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Essential Oil Properties

Read any book about aromatherapy and you will find information about how the applicaton of essential oils can benefit your health.  Many books list different oils and their potential uses.  When ever you use a natural substance such as essential oils they may react differently in different people.  This is often due to the differing body chemistry each of us has.  Every one of us has had exposure to different chemicals and foods.  Our diets are different, our metabolism is different so it makes sense that our reaction to essentail oils may be different.  

To find out more about the difference in essential oil quality, read our post "Aromatherapy Makes Scents".

Here is some basic information on what substances are found in a typical therapeutic grade essential oil and what roles they play in health maintenance.

All pure essential oils have some anti-bacterial properties. They increase the production of white blood cells, which help fight infectious illnesses. It is through these properties that aromatic herbs have been esteemed so highly throughout the ages and so widely used during the onsets of malaria, typhoid and the epidemic plagues during the 16th century. Research has found that people who consistently use pure essential oils have a higher level of resistance to illnesses, colds, flues, and diseases than the average person. Further indications show that such individuals, after contracting a cold, flu, or other illness, will recover 60-70 percent faster than those who do not use essential oils.

Essential Oil Constituents

In general, pure essential oils can be subdivided into two distinct groups of chemical constituents; the hydrocarbons which are made up almost exclusively of terpenes (monoterpenes, sesquiterpenes, and diterpenes), and the oxygenated compounds which are mainly esters, aldehydes, ketones, alcohols, phenols, and oxides.

Terpenes - inhibit the accumulation of toxins and help discharge existing toxins from the liver and kidneys.  Sesquiterpenes are antiseptic, anti-inflammatory and anti-bacterial. They work as a liver and gland stimulant.  Research from the universities of Berlin and Vienna show increased oxygenation around the pineal and pituitary glands.  Further research has shown that sesquiterpenes have the ability to cross the blood-brain barrier and enter the brain tissue.  Limonene has strong anti-viral properties and has been found in 90% of the citrus oils.  Pinene has strong antiseptic properties and may be found in high proportions in the conifer oils such as pine, fir, spruce, and juniper.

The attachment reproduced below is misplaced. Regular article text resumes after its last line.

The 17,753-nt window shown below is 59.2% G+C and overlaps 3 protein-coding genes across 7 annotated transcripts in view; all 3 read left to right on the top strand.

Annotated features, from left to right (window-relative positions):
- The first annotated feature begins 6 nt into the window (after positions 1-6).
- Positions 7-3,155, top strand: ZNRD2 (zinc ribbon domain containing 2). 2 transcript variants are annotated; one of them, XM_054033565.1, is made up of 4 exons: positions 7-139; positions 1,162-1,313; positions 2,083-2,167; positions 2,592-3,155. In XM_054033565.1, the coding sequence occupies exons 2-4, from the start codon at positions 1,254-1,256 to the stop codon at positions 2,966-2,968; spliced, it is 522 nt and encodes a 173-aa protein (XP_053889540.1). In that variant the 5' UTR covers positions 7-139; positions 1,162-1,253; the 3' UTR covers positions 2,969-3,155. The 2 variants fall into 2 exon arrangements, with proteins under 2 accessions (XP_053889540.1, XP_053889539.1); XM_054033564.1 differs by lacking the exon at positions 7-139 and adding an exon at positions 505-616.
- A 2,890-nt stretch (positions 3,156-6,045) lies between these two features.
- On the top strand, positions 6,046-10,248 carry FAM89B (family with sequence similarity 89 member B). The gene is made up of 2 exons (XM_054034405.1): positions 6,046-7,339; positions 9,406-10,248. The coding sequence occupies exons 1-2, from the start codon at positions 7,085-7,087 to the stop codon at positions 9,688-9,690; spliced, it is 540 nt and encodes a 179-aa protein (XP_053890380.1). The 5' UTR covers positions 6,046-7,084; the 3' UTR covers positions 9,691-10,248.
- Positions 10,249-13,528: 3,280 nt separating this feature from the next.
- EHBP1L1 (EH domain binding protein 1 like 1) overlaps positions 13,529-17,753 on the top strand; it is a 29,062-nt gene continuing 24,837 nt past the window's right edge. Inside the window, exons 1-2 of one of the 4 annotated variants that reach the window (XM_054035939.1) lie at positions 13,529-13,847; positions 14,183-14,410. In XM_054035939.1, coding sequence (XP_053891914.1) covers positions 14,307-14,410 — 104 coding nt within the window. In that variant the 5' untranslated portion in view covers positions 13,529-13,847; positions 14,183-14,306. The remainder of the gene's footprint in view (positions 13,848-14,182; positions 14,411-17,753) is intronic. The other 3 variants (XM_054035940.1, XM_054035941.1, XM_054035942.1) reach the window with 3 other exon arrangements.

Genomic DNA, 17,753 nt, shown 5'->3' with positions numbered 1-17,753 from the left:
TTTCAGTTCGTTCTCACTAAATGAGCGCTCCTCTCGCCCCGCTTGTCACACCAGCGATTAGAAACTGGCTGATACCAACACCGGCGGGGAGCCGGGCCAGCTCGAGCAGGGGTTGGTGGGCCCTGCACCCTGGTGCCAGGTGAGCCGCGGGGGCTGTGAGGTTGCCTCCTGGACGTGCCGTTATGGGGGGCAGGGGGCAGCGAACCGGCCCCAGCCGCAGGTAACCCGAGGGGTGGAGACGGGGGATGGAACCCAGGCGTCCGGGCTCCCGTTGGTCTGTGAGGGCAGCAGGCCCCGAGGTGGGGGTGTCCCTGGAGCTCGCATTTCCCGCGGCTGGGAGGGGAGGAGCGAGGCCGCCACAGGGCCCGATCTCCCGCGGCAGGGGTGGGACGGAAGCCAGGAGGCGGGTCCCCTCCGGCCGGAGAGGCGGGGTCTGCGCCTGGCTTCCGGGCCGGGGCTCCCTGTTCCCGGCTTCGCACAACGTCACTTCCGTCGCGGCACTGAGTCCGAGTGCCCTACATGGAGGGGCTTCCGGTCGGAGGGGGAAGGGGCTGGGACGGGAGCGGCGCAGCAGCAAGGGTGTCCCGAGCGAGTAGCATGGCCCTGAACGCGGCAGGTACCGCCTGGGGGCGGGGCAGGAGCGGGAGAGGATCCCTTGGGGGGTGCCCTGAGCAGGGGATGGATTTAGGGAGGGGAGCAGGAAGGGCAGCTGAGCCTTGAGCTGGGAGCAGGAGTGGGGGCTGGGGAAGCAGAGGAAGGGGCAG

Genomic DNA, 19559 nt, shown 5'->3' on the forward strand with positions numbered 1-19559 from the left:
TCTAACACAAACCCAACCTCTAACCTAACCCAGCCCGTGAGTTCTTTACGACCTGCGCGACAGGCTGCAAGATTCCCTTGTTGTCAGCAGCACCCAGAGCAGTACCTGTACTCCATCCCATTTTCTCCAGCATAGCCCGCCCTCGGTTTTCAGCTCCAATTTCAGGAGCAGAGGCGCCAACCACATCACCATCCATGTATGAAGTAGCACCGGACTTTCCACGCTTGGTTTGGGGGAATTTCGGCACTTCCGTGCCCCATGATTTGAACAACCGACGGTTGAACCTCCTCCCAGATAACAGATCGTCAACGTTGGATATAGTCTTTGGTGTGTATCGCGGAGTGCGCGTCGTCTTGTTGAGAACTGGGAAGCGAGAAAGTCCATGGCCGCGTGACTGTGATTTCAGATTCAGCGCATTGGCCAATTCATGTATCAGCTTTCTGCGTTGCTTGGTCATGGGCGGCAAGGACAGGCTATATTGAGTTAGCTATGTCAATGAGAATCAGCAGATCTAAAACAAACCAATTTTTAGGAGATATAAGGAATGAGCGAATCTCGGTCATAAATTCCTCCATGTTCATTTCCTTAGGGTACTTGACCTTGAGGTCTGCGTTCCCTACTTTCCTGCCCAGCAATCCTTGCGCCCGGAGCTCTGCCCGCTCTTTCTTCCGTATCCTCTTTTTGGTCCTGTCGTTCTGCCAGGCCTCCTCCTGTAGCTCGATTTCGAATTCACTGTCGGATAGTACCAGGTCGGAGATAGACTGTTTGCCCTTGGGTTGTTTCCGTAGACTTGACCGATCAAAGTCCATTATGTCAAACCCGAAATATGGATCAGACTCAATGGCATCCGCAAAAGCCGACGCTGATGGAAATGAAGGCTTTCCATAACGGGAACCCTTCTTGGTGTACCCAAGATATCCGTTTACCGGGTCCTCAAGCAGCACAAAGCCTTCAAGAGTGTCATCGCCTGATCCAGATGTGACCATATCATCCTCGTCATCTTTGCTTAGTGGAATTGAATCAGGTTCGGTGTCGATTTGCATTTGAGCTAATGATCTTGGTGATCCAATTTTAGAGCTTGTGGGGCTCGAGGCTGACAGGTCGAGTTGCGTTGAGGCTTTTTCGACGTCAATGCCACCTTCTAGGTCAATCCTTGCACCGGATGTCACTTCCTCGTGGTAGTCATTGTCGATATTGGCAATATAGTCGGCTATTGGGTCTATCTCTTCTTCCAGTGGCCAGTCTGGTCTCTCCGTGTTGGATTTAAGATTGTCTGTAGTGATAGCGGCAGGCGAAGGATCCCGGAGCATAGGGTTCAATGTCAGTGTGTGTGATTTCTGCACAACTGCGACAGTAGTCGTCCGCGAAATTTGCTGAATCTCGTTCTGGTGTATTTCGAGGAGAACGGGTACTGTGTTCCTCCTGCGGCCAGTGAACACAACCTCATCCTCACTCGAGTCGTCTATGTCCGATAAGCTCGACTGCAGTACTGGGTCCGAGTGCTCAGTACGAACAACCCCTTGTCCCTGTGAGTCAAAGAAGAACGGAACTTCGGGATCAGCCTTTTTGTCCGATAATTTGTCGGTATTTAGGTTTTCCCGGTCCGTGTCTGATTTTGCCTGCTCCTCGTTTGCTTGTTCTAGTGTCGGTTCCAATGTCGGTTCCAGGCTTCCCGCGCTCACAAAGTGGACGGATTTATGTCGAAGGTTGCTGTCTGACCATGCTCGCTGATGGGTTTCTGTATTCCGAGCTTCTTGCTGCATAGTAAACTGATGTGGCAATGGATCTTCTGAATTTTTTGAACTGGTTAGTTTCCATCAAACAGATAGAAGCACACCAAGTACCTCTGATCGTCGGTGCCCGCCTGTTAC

Esters - are anti-fungal, calming and relaxing.

Aldehydes - In general, they are anti-infectious with a sedative effect on the central nervous system. They can be quite irritating when applied topically but may have a profound calming effect when inhaled.

Ketones - stimulate cell regeneration, promote the formation of tissue, and liquefy mucous. They are helpful with such conditions as dry asthma, colds, flu and dry cough and are largely found in oils used for the upper respiratory system, such as hyssop, Clary sage, and sage.

Alcohols - are commonly recognized for their antiseptic and anti-viral activities. They create an uplifting quality and are regarded as non-toxic.  Terpene Alcohols stimulate the immune system, work as a diuretic and a general tonic, and are anti-bacterial as well.  Sesquiterpene Alcohols are anti-inflammatory, anti-bacterial, anti-mycotic, and ulcer-protective (preventative).

Phenols - are responsible for the fragrance of an oil. They are antiseptic, anti-bacterial, and strongly stimulating but can also be quite caustic to the skin. They contain high levels of oxygenating molecules and have antioxidant properties.

Oxides - Cineol (or eucalyptol) is by far the most important member of the family and virtually exists in a class of its own. It is anesthetic, antiseptic, and works as an expectorant. Cineol is well known as the principal constituent of eucalyptus oil. It may also be found in rosemary, cinnamon, melissa, basil, and ravensara.

The information on this page is from the

Reference Guide for Essential Oils by Connie and Alan Higley. For more information on this subject, see also the book,  The Chemistry of Essential Oils Made Simple, by David Stewart.

This information is for educational purposes only. It is not meant to be used to diagnose, prescribe, or treat any disease, illness, or injured condition of the body. Anyone suffering from any disease, illness, or injury should consult a qualified health care professional for treatment.